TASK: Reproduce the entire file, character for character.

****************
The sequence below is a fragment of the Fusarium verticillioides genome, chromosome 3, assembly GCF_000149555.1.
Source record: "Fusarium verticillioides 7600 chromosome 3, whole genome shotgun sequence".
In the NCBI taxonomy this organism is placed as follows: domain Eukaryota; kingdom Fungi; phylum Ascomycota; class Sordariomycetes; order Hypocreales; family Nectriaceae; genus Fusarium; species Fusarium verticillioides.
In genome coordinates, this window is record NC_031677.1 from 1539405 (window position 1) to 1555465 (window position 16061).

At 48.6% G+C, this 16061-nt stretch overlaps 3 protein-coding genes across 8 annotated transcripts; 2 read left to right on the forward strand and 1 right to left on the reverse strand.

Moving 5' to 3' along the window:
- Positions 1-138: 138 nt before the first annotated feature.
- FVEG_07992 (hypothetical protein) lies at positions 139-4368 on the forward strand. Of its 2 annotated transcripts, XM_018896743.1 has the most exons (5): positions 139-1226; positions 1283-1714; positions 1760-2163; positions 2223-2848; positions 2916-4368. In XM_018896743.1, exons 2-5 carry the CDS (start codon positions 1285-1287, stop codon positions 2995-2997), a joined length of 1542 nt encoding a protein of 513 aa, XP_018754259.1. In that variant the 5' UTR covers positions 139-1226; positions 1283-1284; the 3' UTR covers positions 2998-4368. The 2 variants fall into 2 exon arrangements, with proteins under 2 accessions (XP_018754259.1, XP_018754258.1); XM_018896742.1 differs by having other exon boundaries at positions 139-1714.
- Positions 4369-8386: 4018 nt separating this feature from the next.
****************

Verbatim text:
The sequence below is a fragment of the Fusarium verticillioides genome, chromosome 3, assembly GCF_000149555.1.
Source record: "Fusarium verticillioides 7600 chromosome 3, whole genome shotgun sequence".
In the NCBI taxonomy this organism is placed as follows: domain Eukaryota; kingdom Fungi; phylum Ascomycota; class Sordariomycetes; order Hypocreales; family Nectriaceae; genus Fusarium; species Fusarium verticillioides.
In genome coordinates, this window is record NC_031677.1 from 1539405 (window position 1) to 1555465 (window position 16061).

At 48.6% G+C, this 16061-nt stretch overlaps 3 protein-coding genes across 8 annotated transcripts; 2 read left to right on the forward strand and 1 right to left on the reverse strand.

Moving 5' to 3' along the window:
- Positions 1-138: 138 nt before the first annotated feature.
- FVEG_07992 (hypothetical protein) lies at positions 139-4368 on the forward strand. Of its 2 annotated transcripts, XM_018896743.1 has the most exons (5): positions 139-1226; positions 1283-1714; positions 1760-2163; positions 2223-2848; positions 2916-4368. In XM_018896743.1, exons 2-5 carry the CDS (start codon positions 1285-1287, stop codon positions 2995-2997), a joined length of 1542 nt encoding a protein of 513 aa, XP_018754259.1. In that variant the 5' UTR covers positions 139-1226; positions 1283-1284; the 3' UTR covers positions 2998-4368. The 2 variants fall into 2 exon arrangements, with proteins under 2 accessions (XP_018754259.1, XP_018754258.1); XM_018896742.1 differs by having other exon boundaries at positions 139-1714.
- Positions 4369-8386: 4018 nt separating this feature from the next.